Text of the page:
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As climate change conference opens, one CA city takes action; Israel and Hamas extend Gaza truce by one day in a last-minute deal; WV could lose hundreds of millions in Medicaid funding.

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Secretary of State Antony Blinken urges Israel to protect civilians amid Gaza truce talks, New York Rep. George Santos defends himself as his expected expulsion looms and CDC director warns about respiratory illness as flu season begins.

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Congress has iced the Farm Bill, but farmer advocates argue some portions are urgent, the Hoosier State is reaping big rewards from wind and solar, and opponents react to a road through Alaska's Brooks Range, long a dream destination for hunters and anglers.

Peer Support Helps St. Louis Construction Workers Battling Addiction

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Wednesday, August 2, 2023   

Construction workers are more likely to die by suicide or of a drug overdose than workers in almost any other field, and a St. Louis-based peer support system and hotline wants to change it.

According to the American Addiction Centers, those who work in construction have nearly twice the rate of substance use disorders as the national average.

Don Willey, pension chairman and Trustee for Laborers Local 110, helped initiate "LEAN-STL," which stands for Laborers Escaping Addiction Now-St. Louis. He said the program's peer support specialists have lived experience, which is effective in helping others in their recovery.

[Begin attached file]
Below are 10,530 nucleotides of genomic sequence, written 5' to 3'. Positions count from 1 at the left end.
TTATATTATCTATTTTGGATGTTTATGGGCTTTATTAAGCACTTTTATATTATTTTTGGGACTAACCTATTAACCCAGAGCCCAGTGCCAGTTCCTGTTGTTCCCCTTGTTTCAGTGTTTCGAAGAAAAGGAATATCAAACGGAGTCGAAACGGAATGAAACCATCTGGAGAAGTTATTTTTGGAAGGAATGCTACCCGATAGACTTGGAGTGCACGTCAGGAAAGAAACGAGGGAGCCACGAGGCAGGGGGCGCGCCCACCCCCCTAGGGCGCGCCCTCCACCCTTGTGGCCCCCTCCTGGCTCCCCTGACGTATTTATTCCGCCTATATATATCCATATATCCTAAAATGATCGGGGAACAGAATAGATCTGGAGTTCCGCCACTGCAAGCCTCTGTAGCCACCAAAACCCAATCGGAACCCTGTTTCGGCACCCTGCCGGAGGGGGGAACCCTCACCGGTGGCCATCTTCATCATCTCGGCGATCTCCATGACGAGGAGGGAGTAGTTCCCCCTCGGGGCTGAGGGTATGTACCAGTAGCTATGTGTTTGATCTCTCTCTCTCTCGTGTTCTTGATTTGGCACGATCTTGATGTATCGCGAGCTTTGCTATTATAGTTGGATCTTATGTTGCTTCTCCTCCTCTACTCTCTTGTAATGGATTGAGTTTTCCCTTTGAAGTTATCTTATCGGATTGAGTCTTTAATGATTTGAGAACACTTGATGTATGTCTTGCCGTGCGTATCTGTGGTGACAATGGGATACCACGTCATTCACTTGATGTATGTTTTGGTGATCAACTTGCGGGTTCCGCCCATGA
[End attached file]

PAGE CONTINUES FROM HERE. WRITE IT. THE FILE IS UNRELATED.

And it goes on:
"There are people that gain recovery and want to give it away and help other people attain recovery and maintain sobriety," Willey explained. "That has been the best model in dealing with people struggling with mental health issues and addiction."

Willey pointed out the construction industry is both physically and mentally taxing, and he has seen many people become addicted after being prescribed opioids for pain. He explained construction jobs have some definite benefits, but there's also the uncertainty of not knowing when the next project will come around, which can be stressful.

Willey noted LEAN STL peer support specialists are also working to help break down stigmas associated with substance use disorders, addiction and mental health. He emphasized they offer resources, not diagnoses or treatment. And he added more can still be done, not only in the construction industry, but across the board.

"We need to create an environment of free thought and speech when it comes to this topic," Willey urged. "We need to make these epidemic issues in this country as easy as talking about blood pressure, weight loss, weight gain. As easy as dealing with diabetes. It should carry no more stigma than that."

Willey stressed staying silent on the issue can be deadly. The LEAN STL program is free of charge, for Laborers' union members and their families. It's funded through the Greater St. Louis Construction Laborers Fund.

Disclosure: Laborers International Union of North America contributes to our fund for reporting on Energy Policy, Livable Wages/Working Families, and Social Justice. If you would like to help support news in the public interest, click here.


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